Duchamp himself had an intense interest in perceptual ambiguity and optical illusions and constructed a number of scientifically original related devices and machines.7 In 1935, he entered an annual Paris inventor's salon with his Rotorelief discs-cardboard circles designed to be spun on a phonograph turntable (d'Harnoncourt & McShine, 1973, p. 15). The varied designs appear to lift spontaneously and to recede between two and three dimensions. From his twelve Rotorelief designs, we would not, at first, suspect that these discs were anything more than a two-dimensional pattern. Only from another perspective, that of the discs actually spinning, does this two-dimensional design surprise us-as we learn that the flat, two-dimensional image can become dimensionally unstable, seeming to change with its movements from two to three dimensions and back again. A Rotorelief was, in fact, included in the Bôite en Valise, providing another optical illusion piece by Duchamp that might have prompted Roland Penrose to share his Bôite collection with Lionel and Roger Penrose.8

The story of Apolinère Enameled not ony records an artist's possible influence on a scientist's discovery, it also marks, like the rest of Duchamp's life and work, a possible influence of science upon an artist. Duchamp said that he acquired the Sapolin sign for Apolinère Enameled and altered the letters. Despite vigorous research and detective work, no other copy of this sign has ever been found. The closest example, discovered by artist Sherrie Levine, was a Sapolin paint sign, with the same bed and similar lettering, but with only a plain black background (see Illustration 3).9 We can easily surmise why the bed was given its peculiar form by the paint company. Even though the bed is an "impossible figure," it was obviously rendered this way (without an interruption of the footboard's rungs by the back mattress rail) for greater ease in stamping out the metal form from a template. Duchamp's eye must have seized upon the resulting transition from manufacturing necessity to perceptual absurdity as a good example of how a dimensional representation or individual fixed perspective fails to embody truth in nature, forcing us to actively employ our minds to "see."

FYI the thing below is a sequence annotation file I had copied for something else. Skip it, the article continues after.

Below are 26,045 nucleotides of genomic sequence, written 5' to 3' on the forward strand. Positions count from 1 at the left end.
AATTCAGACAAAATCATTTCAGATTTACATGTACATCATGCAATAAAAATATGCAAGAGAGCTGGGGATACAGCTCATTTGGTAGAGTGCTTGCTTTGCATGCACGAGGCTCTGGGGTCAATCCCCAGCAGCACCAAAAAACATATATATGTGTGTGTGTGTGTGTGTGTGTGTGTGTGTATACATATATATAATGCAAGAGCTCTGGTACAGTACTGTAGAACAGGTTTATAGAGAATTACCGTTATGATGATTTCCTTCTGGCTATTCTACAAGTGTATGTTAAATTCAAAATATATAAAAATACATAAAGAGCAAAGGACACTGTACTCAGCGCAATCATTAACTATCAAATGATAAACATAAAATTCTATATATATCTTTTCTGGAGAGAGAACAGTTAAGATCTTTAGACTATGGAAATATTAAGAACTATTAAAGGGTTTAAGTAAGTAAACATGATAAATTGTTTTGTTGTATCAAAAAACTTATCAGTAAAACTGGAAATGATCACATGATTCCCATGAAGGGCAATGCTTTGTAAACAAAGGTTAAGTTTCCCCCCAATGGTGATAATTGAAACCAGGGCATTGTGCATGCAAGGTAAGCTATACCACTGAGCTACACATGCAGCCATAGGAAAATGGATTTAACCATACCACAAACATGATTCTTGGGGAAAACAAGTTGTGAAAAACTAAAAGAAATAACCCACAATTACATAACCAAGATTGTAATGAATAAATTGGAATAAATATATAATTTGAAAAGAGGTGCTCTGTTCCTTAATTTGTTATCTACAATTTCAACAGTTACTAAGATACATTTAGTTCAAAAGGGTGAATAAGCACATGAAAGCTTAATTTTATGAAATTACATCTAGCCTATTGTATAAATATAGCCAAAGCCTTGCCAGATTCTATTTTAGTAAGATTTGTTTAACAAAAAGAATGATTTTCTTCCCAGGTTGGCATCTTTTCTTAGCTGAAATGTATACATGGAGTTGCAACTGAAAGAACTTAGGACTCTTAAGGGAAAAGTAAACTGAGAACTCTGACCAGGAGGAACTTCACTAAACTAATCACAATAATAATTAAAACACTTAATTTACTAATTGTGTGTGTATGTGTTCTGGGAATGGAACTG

Duchamp, throughout his life, insisted that he hated "retinal art," preferring the "non-retinal beauty of grey matter" (Schwarz, 1969a, pp. 18-19). Given his insistence that the reafymades were "completely grey matter," Duchamp continued to be amazed that people stubbornly praised their beauty (as in the tradition of "retinal art")-in direct opposition to his pronouncements (see Hulton, 1993-June 21, 1967, Camfield p. 16410). In fairness, Duchamp never explained how the cerebral beauty of the "moves," "patterns" and "schematics" that he discerned in both chess and art actually related to his readymades (Schwarz, 1969a, pp. 68-69). He claimed that chess playing and art were unconscious processes, removed from the senses and, therefore, fourth dimensional.11 Literal chess pieces or other objects were three-dimensional, and any schematic or plan that would map the movements of these three- and four-dimensional ideas or objects (visible or invisible) was two-dimensional. Creativity was a ninety-degree hinged rotation, moving from the four-dimensional unconscious idea to the three-dimensional pattern, with the two-dimensioanl schematic map capturing both and acting as an intermediary between the invisible and the visible-a means of bringing forth a discovery as well as memorializing the discovery in a form for others ("spectators") to see with their fourth-dimensional minds (Sanouillet & Peterson, 1973, p. 92).

Duchamp states that his readymades, like Apolinère Enameled, the urinal, bottle rack, snow shovel, etc., are "three-dimensional shadows" of his "fourth-dimensional" Large Glass mechanism (see Illustration 4 outlining the parts of the Glass) ( as cited in Cabanne, 1967, p. 40). The Large Glass (created between 1915-1923) and notes (mostly completed between 1911-1915)12 were Duchamp's masterpiece, also entitled The Bride Stripped Bare By Her Bachelors, Even. Duchamp often repeated that to understand his project one had to put the Large Glass and the notes together: "the conjunction of the two things (Glass and Notes) entirely removes the retinal aspect that I don't like. It was very logical" (as cited in Cabanne, 1967, pp. 42-43).

Part I of Rhonda Roland Shearer's essay was originally published in
Art & Academe (ISSN: 1020-7812), Vol. 10, No. 1 (Fall 1997): 26-62.
Copyright © 1997 Visual Arts Press Ltd.
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